1. Save storage space. Everyone's available storage fills up eventually. Compressing bi-tonal files can restore virtually 90% of your available storage capacity. Color files compress more than bi-tonal files, so color compression can restore over 98% of your company's existing storage space. Before spending needlessly on more storage space, you could batch compress all your PDFs. It is similarly advisable to convert TIFF and JPEG files to PDF and compress them at the same time. That way, all of your files will be viewable on demand, fully web-optimized and text-searchable. These compressed files will use dramatically less space and the files can always be restored to their native format if necessary.
  2. Efficiently Web-host and email documents. If you are transmitting files over the Internet or Intranet, you'll use 90%-98% less bandwidth by transmitting compressed PDF files. There is a cost savings inherent in using less bandwidth and eliminating overage charges. In addition, you will be able to email corporate files, monthly statements and newsletters without exceeding email attachment file size limitations.
  3. Benefit from increased speed of transmission. PDFs, TIFFs and JPEGs can take a very long time to transmit and receive, even with a high-speed Internet connection. With compressed PDFs, a file that used to take 10 minutes to transmit would take 1 minute. That difference may be hard to measure in a direct dollar for dollar savings equation, but anyone who has ever waited 10 minutes to download a file knows the importance of speed. After all, time is money for the sender as well as the receiver.
  4. Utilize OCR to retrieve files efficiently. Retrieving files quickly and easily is paramount to making business processes efficient. Applying OCR to scanned documents makes these files fully text-searchable and easy to retrieve. Many scanned corporate and litigation files would benefit from full text indexing and searchability. Most of these files are currently just field coded with a very limited field set in order to reduce costs. This limits the usefulness of captured documents since only these fields can be queried. By converting scanned documents from traditional formats such as TIFF to PDF, it becomes very easy to add a "hidden" OCR text layer and support full text search across the entire corporate database.

Storage : Document imaging has been tied to inexorably since its inception. When document imaging was first being used, TIFF Group 4 images were considered storage hogs. Now that storage prices have been greatly reduced, reliability and manageability is the biggest concern of imaging users.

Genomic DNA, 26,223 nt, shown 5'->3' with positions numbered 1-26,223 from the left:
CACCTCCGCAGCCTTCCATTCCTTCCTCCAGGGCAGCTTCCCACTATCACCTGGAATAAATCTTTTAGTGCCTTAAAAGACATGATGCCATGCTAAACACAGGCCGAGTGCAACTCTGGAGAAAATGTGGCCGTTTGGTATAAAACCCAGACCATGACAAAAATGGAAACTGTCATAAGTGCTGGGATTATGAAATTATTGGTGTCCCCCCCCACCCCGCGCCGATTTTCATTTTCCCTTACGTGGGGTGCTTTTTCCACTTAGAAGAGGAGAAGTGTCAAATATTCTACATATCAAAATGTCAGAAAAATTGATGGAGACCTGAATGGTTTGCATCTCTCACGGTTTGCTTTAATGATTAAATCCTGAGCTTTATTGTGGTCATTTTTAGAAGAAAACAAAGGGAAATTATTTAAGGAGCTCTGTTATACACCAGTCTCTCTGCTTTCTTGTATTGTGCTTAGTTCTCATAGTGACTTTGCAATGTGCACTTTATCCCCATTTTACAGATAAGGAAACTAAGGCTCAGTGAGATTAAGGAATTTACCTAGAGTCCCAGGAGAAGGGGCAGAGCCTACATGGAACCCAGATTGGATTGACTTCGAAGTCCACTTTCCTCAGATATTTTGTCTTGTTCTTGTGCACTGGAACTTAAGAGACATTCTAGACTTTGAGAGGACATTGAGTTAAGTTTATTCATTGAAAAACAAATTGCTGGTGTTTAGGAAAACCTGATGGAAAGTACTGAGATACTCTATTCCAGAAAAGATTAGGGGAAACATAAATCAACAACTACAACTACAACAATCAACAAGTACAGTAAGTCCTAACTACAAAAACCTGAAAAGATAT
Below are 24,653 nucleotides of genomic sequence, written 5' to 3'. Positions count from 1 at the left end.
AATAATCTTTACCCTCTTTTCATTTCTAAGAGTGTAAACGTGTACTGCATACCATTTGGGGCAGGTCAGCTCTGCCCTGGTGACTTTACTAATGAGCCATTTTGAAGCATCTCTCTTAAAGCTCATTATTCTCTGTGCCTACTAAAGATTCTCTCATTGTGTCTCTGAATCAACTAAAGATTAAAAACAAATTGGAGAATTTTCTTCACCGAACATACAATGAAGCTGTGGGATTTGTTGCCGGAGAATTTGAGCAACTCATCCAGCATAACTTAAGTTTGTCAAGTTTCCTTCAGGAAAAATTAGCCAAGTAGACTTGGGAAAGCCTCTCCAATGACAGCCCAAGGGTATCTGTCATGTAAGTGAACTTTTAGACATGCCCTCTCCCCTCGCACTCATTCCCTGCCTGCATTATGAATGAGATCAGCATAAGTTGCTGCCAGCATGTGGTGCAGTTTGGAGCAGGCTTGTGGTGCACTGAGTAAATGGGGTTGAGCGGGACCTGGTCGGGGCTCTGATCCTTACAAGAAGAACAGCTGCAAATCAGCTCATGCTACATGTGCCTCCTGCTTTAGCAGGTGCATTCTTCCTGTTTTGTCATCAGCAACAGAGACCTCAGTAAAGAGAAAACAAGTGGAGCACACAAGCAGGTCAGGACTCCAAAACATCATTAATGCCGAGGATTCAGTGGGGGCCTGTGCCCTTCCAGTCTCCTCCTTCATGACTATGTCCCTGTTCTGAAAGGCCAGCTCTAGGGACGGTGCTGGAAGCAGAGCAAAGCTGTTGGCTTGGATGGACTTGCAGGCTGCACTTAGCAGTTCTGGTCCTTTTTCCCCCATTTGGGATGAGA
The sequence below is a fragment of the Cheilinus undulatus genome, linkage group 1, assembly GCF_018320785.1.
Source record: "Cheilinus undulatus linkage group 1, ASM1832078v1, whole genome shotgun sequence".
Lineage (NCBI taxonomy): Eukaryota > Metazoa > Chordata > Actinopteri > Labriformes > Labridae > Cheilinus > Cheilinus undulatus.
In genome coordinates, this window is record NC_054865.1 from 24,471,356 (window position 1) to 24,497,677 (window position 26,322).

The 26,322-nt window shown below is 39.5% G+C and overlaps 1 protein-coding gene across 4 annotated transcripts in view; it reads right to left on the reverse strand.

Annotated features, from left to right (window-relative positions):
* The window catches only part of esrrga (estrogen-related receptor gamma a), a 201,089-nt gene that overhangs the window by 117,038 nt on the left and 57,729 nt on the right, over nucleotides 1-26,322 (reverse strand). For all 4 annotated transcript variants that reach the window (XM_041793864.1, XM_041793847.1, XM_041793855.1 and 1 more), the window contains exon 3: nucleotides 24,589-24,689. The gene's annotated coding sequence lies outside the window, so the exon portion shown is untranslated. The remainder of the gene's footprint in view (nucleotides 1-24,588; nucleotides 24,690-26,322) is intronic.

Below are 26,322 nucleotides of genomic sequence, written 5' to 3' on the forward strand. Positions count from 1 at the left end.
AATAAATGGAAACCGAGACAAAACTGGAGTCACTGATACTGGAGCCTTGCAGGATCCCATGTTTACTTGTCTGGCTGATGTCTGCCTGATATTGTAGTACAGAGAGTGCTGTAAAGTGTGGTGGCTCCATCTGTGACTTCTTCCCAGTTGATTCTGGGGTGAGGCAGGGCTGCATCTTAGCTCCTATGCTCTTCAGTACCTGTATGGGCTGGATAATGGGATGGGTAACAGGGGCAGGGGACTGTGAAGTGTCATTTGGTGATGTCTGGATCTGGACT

Optical Storage : Optical storage was the original document imaging storage format. Optical disk is renowned for its stability and write-once characteristics.

Magneto-optical : The classic 5.25 in. imaging format, MO is nearing the end of its life cycle. Its latest generation, released in, maxed out its capacity at 9.1 GB per disk. Two formats, including UDO (ultra-density optical) are vying to succeed it.

CD/DVD : CD is very popular format for distributing document images. CD/DVD jukeboxes are also available as a less expensive alternative to MO.

Magnetic Storage : Until recently magnetic storage was considered too expensive to store image files. However, in recent years, lower cost magnetic systems have specifically targeted in the imaging space. WORM (write once read many) capabilities which made optical so popular in imaging applications have now been built into some magnetic solutions.

Tape Storage : Although inexpensive, tape is traditionally considered too slow and unstable for storage of document images. However, higher-grade WORM tape solutions are targeted at the imaging market.

Software : Optical jukebox management software has long been a niche market within the document imaging industry. Now, that software is being used to manage images across a variety of storage devices from magnetic, to optical, to tape. This approach is designed to optimize storage costs and performance.

ILM : ILM is the combination of ECM technology with storage. It is designed to marry the right type of storage with the right type of information. Highly accessed information, for instance, is kept on high-performance magnetic drives. Less accessed archived information, may be kept on a slower device but one with WORM characteristics. Software manages the distribution of the stored information.